James Durham: On Reading

One of the purposes of Meet the Puritans is to encourage the reading of, well, the Puritans and other literature that stands in that tradition. But how do we know what to read? How do we know what will be helpful for us? Well, one of my favourite “Puritans”, the Scottish preacher and theologian James Durham (1622-58) has a little essay “Of Reading, and Hearing” which helps us answer these questions (Found in his Commentary on Revelation [1658, Repr. Old Paths, 2000], 81-83).
 
Durham begins his advice on reading noting that we are to be discerning readers. He applies the warning of 2 Tim 4:3-4 to reading, “they have itching ears, they will heap up for themselves teachers; and they will turn their ears away from the truth, and be turned aside to fables.” Just as in listening, so in reading, we are called to give ourselves to teachers of the truth. We are just as much to avoid “itching eyes” in reading as “itching ears” in listening! 
 
Durham believed that this was important as “reading is a special means of edification, if well employed”. But by contrast bad reading can be “a great step to destruction.” As such Durham believed that “Christian wisdom” had to be exercised that our reading will be helpful for us, and not harmful. For many Christians are not able to “discern poison from good food.”
 
But it was not just the need to avoid error that concerned Durham. He was also a realist. In general people have little time to read. He noted “its but a little time that many can spend in reading.” As such, if our reading is to be spiritually helpful for us we need to use the little time we have profitably, on the best things.
 
But how then to do this? He gave four practical pieces of advice to enable us to read well:
 
  1. Read books that other godly Christians have found helpful. That is in our reading we should focus on books “judicious tender Christians have found good of before, or shall recommend.” In these cases, these books “have been tried and tasted, and therefore may be, as good food in which there in no hazard, meddled with.” This is sound advice. Today, in addition to advice from Christians you know and respect, the Banner of Truth’s Puritan Paperbacks or Reformation Heritage Book’s Classics of Reformed Spirituality provide excellent places to start. In both these series you will find books that have blessed generations of God’s people.
  2. Read books where the authors are known to be helpful. Durham states that “if by other writings, preaching, or otherwise he be known to be sound and serious” then it is likely that other writings of the same author will be profitable. Today we might expand that advice to publishers which are known to be helpful. Here again we can reference Banner of Truth and Reformation Heritage Books. But to them can be added Christian Focus, Evangelical Press, P&R Publishing, Crossway and a number of others. Read books from sound authors and sound publishers with confidence. But Durham rightly cautions that “no man’s name ought to bear such sway with any, as to make them digest anything without trial.” Everything is ultimately to be tried and tested by the word of God, no matter how “safe” the source.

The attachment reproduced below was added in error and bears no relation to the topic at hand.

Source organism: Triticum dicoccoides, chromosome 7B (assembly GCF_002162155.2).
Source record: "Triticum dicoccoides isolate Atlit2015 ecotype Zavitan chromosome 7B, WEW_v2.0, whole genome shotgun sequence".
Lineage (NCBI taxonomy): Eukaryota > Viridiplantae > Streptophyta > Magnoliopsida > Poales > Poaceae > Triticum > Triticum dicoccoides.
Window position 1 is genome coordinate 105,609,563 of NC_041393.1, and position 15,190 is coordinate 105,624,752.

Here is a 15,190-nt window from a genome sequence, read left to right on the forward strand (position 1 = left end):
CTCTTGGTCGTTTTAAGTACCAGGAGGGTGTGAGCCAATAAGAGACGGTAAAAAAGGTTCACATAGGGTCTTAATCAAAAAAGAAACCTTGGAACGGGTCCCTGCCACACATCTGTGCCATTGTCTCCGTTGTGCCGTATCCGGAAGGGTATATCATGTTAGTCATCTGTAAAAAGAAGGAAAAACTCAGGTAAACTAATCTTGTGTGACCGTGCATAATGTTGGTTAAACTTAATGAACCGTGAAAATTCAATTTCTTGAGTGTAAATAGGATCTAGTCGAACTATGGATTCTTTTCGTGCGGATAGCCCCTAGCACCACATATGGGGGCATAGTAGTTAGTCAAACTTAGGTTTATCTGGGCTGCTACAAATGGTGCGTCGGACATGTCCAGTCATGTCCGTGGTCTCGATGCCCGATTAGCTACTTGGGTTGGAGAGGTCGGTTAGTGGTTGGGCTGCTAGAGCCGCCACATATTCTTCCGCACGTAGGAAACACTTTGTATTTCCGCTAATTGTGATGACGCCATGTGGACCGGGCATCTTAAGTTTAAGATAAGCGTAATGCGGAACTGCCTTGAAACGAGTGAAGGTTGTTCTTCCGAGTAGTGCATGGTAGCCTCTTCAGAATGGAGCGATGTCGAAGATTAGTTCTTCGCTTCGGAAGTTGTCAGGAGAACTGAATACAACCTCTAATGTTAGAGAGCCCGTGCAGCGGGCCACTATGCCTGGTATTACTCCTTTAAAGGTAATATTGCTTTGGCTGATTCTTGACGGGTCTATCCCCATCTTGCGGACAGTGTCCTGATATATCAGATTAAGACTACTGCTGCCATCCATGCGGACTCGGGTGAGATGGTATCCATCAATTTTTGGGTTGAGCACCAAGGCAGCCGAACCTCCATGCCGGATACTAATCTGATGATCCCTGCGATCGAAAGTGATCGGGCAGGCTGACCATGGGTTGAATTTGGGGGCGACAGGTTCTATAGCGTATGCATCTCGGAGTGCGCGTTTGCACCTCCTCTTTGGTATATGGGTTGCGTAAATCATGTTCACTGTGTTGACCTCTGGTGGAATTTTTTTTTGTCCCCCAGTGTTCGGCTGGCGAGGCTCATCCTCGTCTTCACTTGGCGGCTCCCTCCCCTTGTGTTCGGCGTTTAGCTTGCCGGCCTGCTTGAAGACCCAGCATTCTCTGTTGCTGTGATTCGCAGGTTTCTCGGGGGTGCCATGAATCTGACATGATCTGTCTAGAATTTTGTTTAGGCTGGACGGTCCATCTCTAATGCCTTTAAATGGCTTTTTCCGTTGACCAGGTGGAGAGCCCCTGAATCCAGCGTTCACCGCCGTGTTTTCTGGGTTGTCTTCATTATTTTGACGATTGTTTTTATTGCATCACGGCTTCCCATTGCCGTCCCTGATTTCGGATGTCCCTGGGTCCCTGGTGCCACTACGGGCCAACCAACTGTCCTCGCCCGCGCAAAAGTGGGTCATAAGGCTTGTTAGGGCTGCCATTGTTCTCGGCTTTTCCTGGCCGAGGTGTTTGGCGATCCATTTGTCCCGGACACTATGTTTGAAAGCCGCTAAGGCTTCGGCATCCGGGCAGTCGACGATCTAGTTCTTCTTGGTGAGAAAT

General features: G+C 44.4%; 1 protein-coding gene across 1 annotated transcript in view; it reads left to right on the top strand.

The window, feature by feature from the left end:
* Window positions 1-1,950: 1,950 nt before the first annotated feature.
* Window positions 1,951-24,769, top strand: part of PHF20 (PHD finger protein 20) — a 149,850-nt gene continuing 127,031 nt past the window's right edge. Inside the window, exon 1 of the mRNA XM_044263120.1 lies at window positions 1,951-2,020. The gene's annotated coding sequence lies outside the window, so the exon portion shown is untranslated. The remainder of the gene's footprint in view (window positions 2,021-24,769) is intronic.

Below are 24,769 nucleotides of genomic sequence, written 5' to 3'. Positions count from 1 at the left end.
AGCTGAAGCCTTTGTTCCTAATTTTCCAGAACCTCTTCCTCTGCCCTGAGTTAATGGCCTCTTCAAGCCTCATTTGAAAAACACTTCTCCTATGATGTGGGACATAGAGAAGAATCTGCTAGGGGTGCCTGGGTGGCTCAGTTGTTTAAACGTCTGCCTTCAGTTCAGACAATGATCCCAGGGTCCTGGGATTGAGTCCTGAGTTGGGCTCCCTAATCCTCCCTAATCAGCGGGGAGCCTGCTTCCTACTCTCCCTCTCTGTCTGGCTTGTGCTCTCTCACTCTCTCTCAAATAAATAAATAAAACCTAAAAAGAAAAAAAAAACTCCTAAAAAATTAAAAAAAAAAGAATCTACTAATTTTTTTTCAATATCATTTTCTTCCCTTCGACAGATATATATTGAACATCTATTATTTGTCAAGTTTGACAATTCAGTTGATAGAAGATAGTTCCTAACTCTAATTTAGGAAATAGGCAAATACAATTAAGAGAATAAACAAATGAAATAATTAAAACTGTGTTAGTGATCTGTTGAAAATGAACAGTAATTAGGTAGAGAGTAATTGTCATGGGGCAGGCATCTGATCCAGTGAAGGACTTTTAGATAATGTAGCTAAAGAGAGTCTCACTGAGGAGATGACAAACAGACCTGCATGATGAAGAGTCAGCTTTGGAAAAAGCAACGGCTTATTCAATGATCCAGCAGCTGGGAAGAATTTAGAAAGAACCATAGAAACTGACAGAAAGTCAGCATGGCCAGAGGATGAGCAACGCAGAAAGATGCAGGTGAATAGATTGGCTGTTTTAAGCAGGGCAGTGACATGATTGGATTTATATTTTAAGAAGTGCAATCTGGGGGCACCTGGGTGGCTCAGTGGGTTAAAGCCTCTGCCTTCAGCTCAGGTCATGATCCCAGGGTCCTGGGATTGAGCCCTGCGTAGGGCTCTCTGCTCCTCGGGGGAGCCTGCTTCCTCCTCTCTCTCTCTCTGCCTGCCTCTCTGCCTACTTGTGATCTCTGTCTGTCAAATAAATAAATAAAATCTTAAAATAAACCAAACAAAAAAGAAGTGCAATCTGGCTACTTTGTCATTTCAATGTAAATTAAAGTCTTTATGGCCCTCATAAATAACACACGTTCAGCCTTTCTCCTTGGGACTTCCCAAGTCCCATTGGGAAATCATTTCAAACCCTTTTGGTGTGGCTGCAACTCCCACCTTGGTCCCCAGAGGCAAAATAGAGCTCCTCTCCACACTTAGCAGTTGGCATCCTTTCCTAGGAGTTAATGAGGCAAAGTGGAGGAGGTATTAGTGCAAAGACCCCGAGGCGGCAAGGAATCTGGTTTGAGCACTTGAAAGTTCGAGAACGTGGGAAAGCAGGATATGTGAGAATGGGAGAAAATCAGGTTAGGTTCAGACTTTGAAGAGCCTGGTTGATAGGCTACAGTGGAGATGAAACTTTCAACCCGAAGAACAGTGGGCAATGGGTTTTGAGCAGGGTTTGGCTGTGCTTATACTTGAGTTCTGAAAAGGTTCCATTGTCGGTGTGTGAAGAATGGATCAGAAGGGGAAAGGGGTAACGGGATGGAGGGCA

3. Avoid books where the authors are known to be unhelpful. In essence Durham warns against time being wasted on writings which are “dangerous and unprofitable.”
  4. If the book and the author is unknown to us, caveat lector. Durham cautions against wasting time on unknown authors (or publishers) until it has been proven they produce good quality material. He says we would not go to a doctor for help with natural diseases without some proof of their training and evidence of their qualifications. Likewise, we should not go to a book for spiritual help and counsel without knowing whether it will likely do us good. Today book reviews and, dare I say it, book blurbs (in moderation!) can helpfully show which books from new authors/publishers are worth reading.
 
To close, Durham was not opposed to all Christians reading widely. He noted that some are “called to acquaint themselves with writings of all kinds”. But, for Durham, these are principally church officers who are charged to “convince gainsayers.” Generally, Christians should seek to read books that will be spiritually and theologically helpful, and so be “saved from much hurtful and unprofitable labour in reading.” If we listen to Durham’s advice, we will indeed be saved from this, and blessed with much spiritually helpful reading.

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